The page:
Once in the hall, he wrote 88 per cent in the box marked For Official Use Only and came away with three Us. Neither of them made it to university. My youngest, Conor, who’s 16, found school difficult. Despite the efforts of patient staff and his parents, a great deal of truanting went on. He is still a work in progress.

So how did I become the ultimate failed pushy parent? My own parents, the esteemed author and former BBC presenter Angela Huth and journalist Quentin Crewe, were far from pushy. I was born in the Sixties when parents just packed their children off to whatever school and let them get on with it.

In my case, it was boarding school from age eight. My mother wanted to impart her love of literature to me, which was entirely reasonable. Other subjects like maths, which she hated, didn’t matter.

My father, who himself had been expelled from Eton and sent down from Cambridge (for naughtiness and laziness respectively), was withering about my school reports but that was the sum of his ‘interest’ in my education.

This was not to say he didn’t mind when I was frivolous and clueless (he did), and he bemoaned the vistas of my ignorance. But he couldn’t have given a fig for academic achievement for academic achievement’s sake. A thinking, inquiring and open mind was all that mattered. Grades? Irrelevant in his opinion.

My parents divorced when I was five and my wonderful stepfather, who was a top scholar at Eton and went on to be a Byzantine historian at Oxford University for more than 40 years, would despair of my stress over my sons’ homework, exam grades and reports. ‘It doesn’t matter,’ he’d say. ‘Relax!’ To which I’d counter: ‘It’s so much more competitive now. If they don’t get into a good university, they are consigned to life’s dustbin.’

Which is patently rubbish, but I believed it then.

I tried to explain that it was just because I wanted ‘the best’ for them, to help them feel secure in their work and be able to afford a roof over their heads. This towering academic told it to me straight: ‘You’re completely off your rocker!’

I suspect he could see through to the truth: that much of my freneticism was due to my own vanity. How I wished to be reflected through my children: their box-ticking brilliance, the kind of brilliance by which modern society all too prescriptively measures our children. I bought into it hook, line and sinker.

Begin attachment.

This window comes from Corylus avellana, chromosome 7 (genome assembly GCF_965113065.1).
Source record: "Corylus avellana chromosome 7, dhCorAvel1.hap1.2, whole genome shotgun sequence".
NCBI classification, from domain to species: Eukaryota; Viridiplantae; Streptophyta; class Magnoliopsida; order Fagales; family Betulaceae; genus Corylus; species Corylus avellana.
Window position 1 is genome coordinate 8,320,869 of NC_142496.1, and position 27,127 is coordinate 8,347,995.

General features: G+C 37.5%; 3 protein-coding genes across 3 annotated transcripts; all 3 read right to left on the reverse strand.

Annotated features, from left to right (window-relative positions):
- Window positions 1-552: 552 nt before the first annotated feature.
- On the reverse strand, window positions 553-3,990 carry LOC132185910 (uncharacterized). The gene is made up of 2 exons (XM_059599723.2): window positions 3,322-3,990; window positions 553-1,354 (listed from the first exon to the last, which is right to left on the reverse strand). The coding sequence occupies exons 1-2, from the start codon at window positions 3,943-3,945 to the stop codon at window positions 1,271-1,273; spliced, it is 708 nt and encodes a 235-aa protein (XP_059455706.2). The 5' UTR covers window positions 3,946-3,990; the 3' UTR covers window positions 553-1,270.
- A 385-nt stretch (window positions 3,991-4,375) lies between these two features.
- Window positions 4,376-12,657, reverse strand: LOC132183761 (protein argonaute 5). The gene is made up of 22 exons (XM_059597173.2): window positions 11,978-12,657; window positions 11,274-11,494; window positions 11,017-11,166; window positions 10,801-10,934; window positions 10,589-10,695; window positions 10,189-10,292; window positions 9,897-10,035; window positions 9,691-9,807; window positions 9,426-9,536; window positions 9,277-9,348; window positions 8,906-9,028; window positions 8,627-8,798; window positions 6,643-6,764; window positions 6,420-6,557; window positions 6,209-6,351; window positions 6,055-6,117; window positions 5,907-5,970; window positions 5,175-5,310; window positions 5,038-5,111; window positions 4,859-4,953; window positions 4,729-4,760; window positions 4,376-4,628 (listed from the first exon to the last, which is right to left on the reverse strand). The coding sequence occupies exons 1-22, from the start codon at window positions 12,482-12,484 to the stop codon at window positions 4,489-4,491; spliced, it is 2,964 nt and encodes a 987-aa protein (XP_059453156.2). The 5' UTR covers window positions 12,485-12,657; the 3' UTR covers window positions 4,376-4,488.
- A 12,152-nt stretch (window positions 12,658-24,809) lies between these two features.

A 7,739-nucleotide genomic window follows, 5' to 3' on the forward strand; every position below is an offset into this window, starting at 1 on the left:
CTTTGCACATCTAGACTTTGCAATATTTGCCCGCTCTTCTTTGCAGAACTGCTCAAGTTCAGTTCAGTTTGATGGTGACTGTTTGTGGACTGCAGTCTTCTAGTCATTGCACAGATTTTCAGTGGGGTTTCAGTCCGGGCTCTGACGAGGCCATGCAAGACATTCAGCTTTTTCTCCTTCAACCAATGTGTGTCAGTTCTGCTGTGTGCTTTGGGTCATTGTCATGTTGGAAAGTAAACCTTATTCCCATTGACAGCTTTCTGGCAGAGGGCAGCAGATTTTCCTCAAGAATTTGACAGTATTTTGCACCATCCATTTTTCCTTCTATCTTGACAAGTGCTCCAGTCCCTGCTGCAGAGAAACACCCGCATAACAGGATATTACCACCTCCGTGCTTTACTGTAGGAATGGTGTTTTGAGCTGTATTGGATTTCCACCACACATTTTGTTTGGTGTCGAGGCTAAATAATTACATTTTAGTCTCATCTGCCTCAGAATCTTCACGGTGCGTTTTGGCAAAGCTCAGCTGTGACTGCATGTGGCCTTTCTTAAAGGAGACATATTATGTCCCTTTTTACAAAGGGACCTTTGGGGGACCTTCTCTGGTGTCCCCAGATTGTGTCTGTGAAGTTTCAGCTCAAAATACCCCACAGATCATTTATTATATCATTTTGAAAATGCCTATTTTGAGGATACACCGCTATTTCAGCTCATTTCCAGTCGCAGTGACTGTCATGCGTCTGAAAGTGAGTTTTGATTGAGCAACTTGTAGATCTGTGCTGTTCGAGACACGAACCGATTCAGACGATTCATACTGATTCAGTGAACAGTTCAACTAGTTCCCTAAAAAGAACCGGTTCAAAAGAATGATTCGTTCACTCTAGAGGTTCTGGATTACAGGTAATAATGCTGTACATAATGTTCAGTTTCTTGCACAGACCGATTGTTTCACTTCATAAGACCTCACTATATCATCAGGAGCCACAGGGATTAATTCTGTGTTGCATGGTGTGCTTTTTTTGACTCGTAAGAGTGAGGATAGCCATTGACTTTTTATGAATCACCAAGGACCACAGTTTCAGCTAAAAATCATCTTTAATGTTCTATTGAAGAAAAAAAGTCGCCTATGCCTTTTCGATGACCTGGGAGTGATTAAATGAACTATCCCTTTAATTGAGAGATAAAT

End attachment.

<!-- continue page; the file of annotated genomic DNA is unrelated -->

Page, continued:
Her older two have made her 'infuriatingly, wonderfully happy'. With her youngest, her foot is off the pedal as he plans on sitting A-levels

Her older two have made her 'infuriatingly, wonderfully happy'. With her youngest, her foot is off the pedal as he plans on sitting A-levels

Her older two have made her ‘infuriatingly, wonderfully happy’. With her youngest, her foot is off the pedal as he plans on sitting A-levels

I wanted to boast about their A stars and A teams, their schools and universities. To make me look good? To pump up my ego? Shamefully and almost certainly, yes.

Around the time of the Kumon mutiny of 2008, my husband and I were separating. It was a traumatic time for me, and I think I diverted the emotional upset into something over which I felt I did have a vestige of control: my children’s education.

I hired tutors I couldn’t afford and whipped myself into a frenzy of angst. And all for what? For them to defy me. They weren’t going to play ball.

First came the refusals to do each and every after-school activity. Then came the bad grades. Year by year, I had to adjust the goal posts until eventually I had to blast them into the ether altogether. I knew, though I didn’t consciously admit it, that I was a failed pushy mother even when I was still pushing them.

When my eldest was in the sixth form and spiralling out of control, I had, sharpish, to come to terms with the fact that my imagined futures for my boys were probably not going to materialise. It was a killer realisation, but one that was actually quite comforting.

Then, over the past year or so, I began to detect a change in the water.

I kept hearing stories of friends’ children who, arriving at Cambridge or Edinburgh and not helped by social media, were suffering disillusion and mental health issues.

They were asking themselves what all their often joyless hard work had been for, exactly? Other than robbing them of a proper childhood.

And what constitutes a ‘top’ job anyway? When you boil it down, parental pushiness revolves around a very limited definition of success: money and status. Being a doctor? Being able to buy a vulgar car? Another ridiculous handbag?